class UserItem extends Component {
constructor(props) {
super(props);
this.state = {
loading: false,
user: null,
...props.location.state,
};
}
componentDidMount() {
if (this.state.user) {
return;
}
this.setState({ loading: true });
this.unsubscribe = this.props.firebase
.user(this.props.match.params.id)
.onSnapshot(snapshot => {
this.setState({
user: snapshot.data(),
loading: false,
});
});
}
componentWillUnmount() {
this.unsubscribe && this.unsubscribe();
}
...
}

If there is a user coming from React Router's state, the user is not fetched again. But also not kept up to date with a Firebase realtime listener. That's why unsubscribing the listener is a conditional operation. The data fetching doesn't look much different from the previous version, except the method names changed to onSnapshot() and data().

Now we have seen how collections and single documents are read from Firestore, so we need to apply the same refactorings to our other React components from the application. For instance, the Messages component fetches our messages collection that we adjusted in the beginning in the Firebase class:

class Messages extends Component {
...
componentDidMount() {
this.onListenForMessages();
}
onListenForMessages = () => {
this.setState({ loading: true });
this.unsubscribe = this.props.firebase
.messages()
.orderBy('createdAt', 'desc')
.limit(this.state.limit)
.onSnapshot(snapshot => {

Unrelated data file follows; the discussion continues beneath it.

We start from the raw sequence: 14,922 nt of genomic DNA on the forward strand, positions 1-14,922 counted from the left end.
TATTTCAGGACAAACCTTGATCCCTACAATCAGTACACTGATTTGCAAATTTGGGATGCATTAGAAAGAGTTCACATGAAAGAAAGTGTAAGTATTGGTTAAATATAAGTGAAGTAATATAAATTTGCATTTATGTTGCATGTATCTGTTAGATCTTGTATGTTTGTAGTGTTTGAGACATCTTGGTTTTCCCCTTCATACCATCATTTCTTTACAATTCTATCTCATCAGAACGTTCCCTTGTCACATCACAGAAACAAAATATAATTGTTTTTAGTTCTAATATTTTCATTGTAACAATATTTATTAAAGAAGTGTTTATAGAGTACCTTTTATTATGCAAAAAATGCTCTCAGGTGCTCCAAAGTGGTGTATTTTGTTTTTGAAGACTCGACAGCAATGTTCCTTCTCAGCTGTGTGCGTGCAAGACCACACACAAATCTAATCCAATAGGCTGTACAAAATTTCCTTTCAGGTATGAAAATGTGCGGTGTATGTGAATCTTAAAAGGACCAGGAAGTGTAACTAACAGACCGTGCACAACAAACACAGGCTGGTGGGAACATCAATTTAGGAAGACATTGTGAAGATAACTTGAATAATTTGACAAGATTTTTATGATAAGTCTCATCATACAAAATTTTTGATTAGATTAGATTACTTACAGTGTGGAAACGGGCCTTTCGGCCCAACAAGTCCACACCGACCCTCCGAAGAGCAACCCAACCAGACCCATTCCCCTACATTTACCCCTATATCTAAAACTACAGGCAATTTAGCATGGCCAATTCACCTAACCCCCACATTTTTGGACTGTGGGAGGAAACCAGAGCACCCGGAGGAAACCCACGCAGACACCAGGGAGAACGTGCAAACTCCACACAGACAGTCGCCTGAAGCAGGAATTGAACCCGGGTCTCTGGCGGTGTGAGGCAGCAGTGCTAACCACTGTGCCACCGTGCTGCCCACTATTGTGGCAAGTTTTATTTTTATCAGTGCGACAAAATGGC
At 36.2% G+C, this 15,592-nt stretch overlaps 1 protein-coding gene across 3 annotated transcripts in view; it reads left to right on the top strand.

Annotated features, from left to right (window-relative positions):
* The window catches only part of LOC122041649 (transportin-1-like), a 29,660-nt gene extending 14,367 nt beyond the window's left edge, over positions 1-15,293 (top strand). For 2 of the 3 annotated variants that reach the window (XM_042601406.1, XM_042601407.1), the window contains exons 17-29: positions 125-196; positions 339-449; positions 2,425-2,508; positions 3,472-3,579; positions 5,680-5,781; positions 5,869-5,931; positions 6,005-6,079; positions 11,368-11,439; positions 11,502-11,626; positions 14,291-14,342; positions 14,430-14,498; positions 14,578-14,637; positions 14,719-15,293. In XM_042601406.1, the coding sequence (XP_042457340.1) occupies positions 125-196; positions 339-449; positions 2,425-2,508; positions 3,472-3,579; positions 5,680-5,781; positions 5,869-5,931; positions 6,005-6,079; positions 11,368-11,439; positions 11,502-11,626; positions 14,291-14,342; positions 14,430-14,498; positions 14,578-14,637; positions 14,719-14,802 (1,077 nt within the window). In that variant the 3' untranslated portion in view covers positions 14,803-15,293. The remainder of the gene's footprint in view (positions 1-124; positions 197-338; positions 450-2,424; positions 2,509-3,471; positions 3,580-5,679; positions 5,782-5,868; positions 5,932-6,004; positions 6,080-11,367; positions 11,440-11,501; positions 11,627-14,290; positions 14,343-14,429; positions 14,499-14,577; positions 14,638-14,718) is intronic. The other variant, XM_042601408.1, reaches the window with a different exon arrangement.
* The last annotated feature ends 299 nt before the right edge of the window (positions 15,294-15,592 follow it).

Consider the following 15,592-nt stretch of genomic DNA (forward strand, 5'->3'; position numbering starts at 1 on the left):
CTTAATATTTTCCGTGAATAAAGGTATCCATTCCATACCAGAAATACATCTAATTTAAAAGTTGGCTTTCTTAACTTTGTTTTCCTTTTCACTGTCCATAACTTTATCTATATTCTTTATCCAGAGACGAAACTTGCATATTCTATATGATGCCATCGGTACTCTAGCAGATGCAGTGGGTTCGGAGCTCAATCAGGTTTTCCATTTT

if (snapshot.size) {
let messages = [];
snapshot.forEach(doc =>
messages.push({ ...doc.data(), uid: doc.id }),
);
this.setState({
messages: messages.reverse(),
loading: false,
});
} else {
this.setState({ messages: null, loading: false });
}
});
};
componentWillUnmount() {
this.unsubscribe();
}
...
}

As for the other components using Firestore now, the transformation changes, subscribing to and unsubscribing from the listener, and a couple of property and method namings change, too. Everything else stays fairly the same as before.


Migrating a larger application from Firebase's Realtime Database to Firebase Cloud Firestore isn't that complex. The database layer with its setup and operations changes, but all the other Firebase features such as authentication, authorization, and hosting stay identical. Reading and writing data with the Firestore isn't much different from the Realtime Database, but it adds more convenience using a more elegant API and data structure with collections and documents. As an exercise, I encourage you to go through my Firebase + React tutorial and migrate it to Firestore to learn more.

Check out the official Firestore documentation to learn more about how it structures data, how to read and write data, and how to integrate it with more advanced features. You can also check out the Firebase Realtime Database project and the Firebase Cloud Firestore project on GitHub from the beginning of this tutorial.

Keep reading about 

Now we've worked with a list of data and single entities with the Firebase's realtime database to create an admin dashboard in the previous sections. In this section, I want to introduce a new entity…

Interested in reading this tutorial as one of many chapters in my advanced React with Firebase book? Checkout the entire The Road to React with Firebase book that teaches you to create business web…